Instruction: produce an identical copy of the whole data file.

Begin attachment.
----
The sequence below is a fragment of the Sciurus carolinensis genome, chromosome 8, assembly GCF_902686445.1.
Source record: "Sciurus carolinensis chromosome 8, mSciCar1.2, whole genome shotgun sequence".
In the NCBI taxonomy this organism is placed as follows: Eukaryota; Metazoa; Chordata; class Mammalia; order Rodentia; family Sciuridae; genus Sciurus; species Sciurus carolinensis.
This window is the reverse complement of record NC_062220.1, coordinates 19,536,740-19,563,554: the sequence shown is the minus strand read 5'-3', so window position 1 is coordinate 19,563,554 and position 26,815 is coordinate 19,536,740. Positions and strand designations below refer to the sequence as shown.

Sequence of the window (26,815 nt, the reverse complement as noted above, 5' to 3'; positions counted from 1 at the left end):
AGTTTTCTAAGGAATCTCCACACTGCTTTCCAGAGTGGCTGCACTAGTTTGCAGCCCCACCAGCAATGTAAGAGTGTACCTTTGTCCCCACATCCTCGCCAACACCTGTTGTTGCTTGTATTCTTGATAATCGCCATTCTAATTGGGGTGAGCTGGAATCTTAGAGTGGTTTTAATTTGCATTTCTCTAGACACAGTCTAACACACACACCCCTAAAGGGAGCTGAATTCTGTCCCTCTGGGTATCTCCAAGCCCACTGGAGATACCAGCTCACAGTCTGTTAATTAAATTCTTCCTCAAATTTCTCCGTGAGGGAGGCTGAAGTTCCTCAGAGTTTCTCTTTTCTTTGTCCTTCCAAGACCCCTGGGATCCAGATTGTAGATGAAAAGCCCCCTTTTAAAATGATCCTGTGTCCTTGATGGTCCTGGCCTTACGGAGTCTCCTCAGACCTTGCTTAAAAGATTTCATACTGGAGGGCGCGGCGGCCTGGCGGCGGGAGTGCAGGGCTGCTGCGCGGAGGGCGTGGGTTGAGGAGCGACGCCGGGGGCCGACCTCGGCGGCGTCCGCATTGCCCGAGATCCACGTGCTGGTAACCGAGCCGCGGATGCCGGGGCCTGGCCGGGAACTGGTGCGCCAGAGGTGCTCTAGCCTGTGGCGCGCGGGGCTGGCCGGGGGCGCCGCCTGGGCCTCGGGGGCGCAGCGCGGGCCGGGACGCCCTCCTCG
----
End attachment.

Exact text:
The sequence below is a fragment of the Sciurus carolinensis genome, chromosome 8, assembly GCF_902686445.1.
Source record: "Sciurus carolinensis chromosome 8, mSciCar1.2, whole genome shotgun sequence".
In the NCBI taxonomy this organism is placed as follows: Eukaryota; Metazoa; Chordata; class Mammalia; order Rodentia; family Sciuridae; genus Sciurus; species Sciurus carolinensis.
This window is the reverse complement of record NC_062220.1, coordinates 19,536,740-19,563,554: the sequence shown is the minus strand read 5'-3', so window position 1 is coordinate 19,563,554 and position 26,815 is coordinate 19,536,740. Positions and strand designations below refer to the sequence as shown.

Sequence of the window (26,815 nt, the reverse complement as noted above, 5' to 3'; positions counted from 1 at the left end):
AGTTTTCTAAGGAATCTCCACACTGCTTTCCAGAGTGGCTGCACTAGTTTGCAGCCCCACCAGCAATGTAAGAGTGTACCTTTGTCCCCACATCCTCGCCAACACCTGTTGTTGCTTGTATTCTTGATAATCGCCATTCTAATTGGGGTGAGCTGGAATCTTAGAGTGGTTTTAATTTGCATTTCTCTAGACACAGTCTAACACACACACCCCTAAAGGGAGCTGAATTCTGTCCCTCTGGGTATCTCCAAGCCCACTGGAGATACCAGCTCACAGTCTGTTAATTAAATTCTTCCTCAAATTTCTCCGTGAGGGAGGCTGAAGTTCCTCAGAGTTTCTCTTTTCTTTGTCCTTCCAAGACCCCTGGGATCCAGATTGTAGATGAAAAGCCCCCTTTTAAAATGATCCTGTGTCCTTGATGGTCCTGGCCTTACGGAGTCTCCTCAGACCTTGCTTAAAAGATTTCATACTGGAGGGCGCGGCGGCCTGGCGGCGGGAGTGCAGGGCTGCTGCGCGGAGGGCGTGGGTTGAGGAGCGACGCCGGGGGCCGACCTCGGCGGCGTCCGCATTGCCCGAGATCCACGTGCTGGTAACCGAGCCGCGGATGCCGGGGCCTGGCCGGGAACTGGTGCGCCAGAGGTGCTCTAGCCTGTGGCGCGCGGGGCTGGCCGGGGGCGCCGCCTGGGCCTCGGGGGCGCAGCGCGGGCCGGGACGCCCTCCTCG